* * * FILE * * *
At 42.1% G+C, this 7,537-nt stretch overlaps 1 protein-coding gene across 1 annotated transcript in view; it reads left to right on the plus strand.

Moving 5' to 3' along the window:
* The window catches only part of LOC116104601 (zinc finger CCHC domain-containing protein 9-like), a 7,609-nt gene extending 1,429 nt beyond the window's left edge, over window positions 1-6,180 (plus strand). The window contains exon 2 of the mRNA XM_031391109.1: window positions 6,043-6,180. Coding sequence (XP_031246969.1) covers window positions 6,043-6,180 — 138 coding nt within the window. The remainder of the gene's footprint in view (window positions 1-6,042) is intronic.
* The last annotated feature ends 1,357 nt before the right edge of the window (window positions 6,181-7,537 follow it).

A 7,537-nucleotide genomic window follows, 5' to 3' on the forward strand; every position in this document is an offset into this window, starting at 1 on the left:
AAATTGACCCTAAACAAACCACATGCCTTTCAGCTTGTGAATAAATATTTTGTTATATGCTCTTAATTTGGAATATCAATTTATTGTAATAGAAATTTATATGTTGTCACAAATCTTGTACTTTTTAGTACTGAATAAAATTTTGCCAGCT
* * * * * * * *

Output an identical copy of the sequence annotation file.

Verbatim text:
At 42.1% G+C, this 7,537-nt stretch overlaps 1 protein-coding gene across 1 annotated transcript in view; it reads left to right on the plus strand.

Moving 5' to 3' along the window:
* The window catches only part of LOC116104601 (zinc finger CCHC domain-containing protein 9-like), a 7,609-nt gene extending 1,429 nt beyond the window's left edge, over window positions 1-6,180 (plus strand). The window contains exon 2 of the mRNA XM_031391109.1: window positions 6,043-6,180. Coding sequence (XP_031246969.1) covers window positions 6,043-6,180 — 138 coding nt within the window. The remainder of the gene's footprint in view (window positions 1-6,042) is intronic.
* The last annotated feature ends 1,357 nt before the right edge of the window (window positions 6,181-7,537 follow it).

A 7,537-nucleotide genomic window follows, 5' to 3' on the forward strand; every position in this document is an offset into this window, starting at 1 on the left:
AAATTGACCCTAAACAAACCACATGCCTTTCAGCTTGTGAATAAATATTTTGTTATATGCTCTTAATTTGGAATATCAATTTATTGTAATAGAAATTTATATGTTGTCACAAATCTTGTACTTTTTAGTACTGAATAAAATTTTGCCAGCT